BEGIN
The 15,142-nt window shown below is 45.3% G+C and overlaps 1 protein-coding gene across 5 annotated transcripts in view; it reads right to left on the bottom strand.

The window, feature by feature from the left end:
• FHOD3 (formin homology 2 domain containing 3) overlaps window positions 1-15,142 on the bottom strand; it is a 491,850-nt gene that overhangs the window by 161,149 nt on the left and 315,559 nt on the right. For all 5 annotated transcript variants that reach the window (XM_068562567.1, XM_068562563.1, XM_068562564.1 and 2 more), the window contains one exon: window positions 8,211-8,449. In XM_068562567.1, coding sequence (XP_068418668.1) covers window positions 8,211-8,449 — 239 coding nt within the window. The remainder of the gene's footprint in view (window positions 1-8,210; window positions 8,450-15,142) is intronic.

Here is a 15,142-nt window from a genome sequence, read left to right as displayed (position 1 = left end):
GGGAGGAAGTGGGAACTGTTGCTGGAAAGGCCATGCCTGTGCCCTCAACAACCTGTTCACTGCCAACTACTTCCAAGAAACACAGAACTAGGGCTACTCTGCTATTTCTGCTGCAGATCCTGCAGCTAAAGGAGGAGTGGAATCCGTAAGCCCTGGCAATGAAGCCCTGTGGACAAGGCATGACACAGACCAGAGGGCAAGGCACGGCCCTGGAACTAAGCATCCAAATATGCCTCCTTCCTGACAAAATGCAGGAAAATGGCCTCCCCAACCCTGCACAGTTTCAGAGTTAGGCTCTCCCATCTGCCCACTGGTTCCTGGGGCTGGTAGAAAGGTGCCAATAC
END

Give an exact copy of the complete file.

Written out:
The 15,142-nt window shown below is 45.3% G+C and overlaps 1 protein-coding gene across 5 annotated transcripts in view; it reads right to left on the bottom strand.

The window, feature by feature from the left end:
• FHOD3 (formin homology 2 domain containing 3) overlaps window positions 1-15,142 on the bottom strand; it is a 491,850-nt gene that overhangs the window by 161,149 nt on the left and 315,559 nt on the right. For all 5 annotated transcript variants that reach the window (XM_068562567.1, XM_068562563.1, XM_068562564.1 and 2 more), the window contains one exon: window positions 8,211-8,449. In XM_068562567.1, coding sequence (XP_068418668.1) covers window positions 8,211-8,449 — 239 coding nt within the window. The remainder of the gene's footprint in view (window positions 1-8,210; window positions 8,450-15,142) is intronic.

Here is a 15,142-nt window from a genome sequence, read left to right as displayed (position 1 = left end):
GGGAGGAAGTGGGAACTGTTGCTGGAAAGGCCATGCCTGTGCCCTCAACAACCTGTTCACTGCCAACTACTTCCAAGAAACACAGAACTAGGGCTACTCTGCTATTTCTGCTGCAGATCCTGCAGCTAAAGGAGGAGTGGAATCCGTAAGCCCTGGCAATGAAGCCCTGTGGACAAGGCATGACACAGACCAGAGGGCAAGGCACGGCCCTGGAACTAAGCATCCAAATATGCCTCCTTCCTGACAAAATGCAGGAAAATGGCCTCCCCAACCCTGCACAGTTTCAGAGTTAGGCTCTCCCATCTGCCCACTGGTTCCTGGGGCTGGTAGAAAGGTGCCAATAC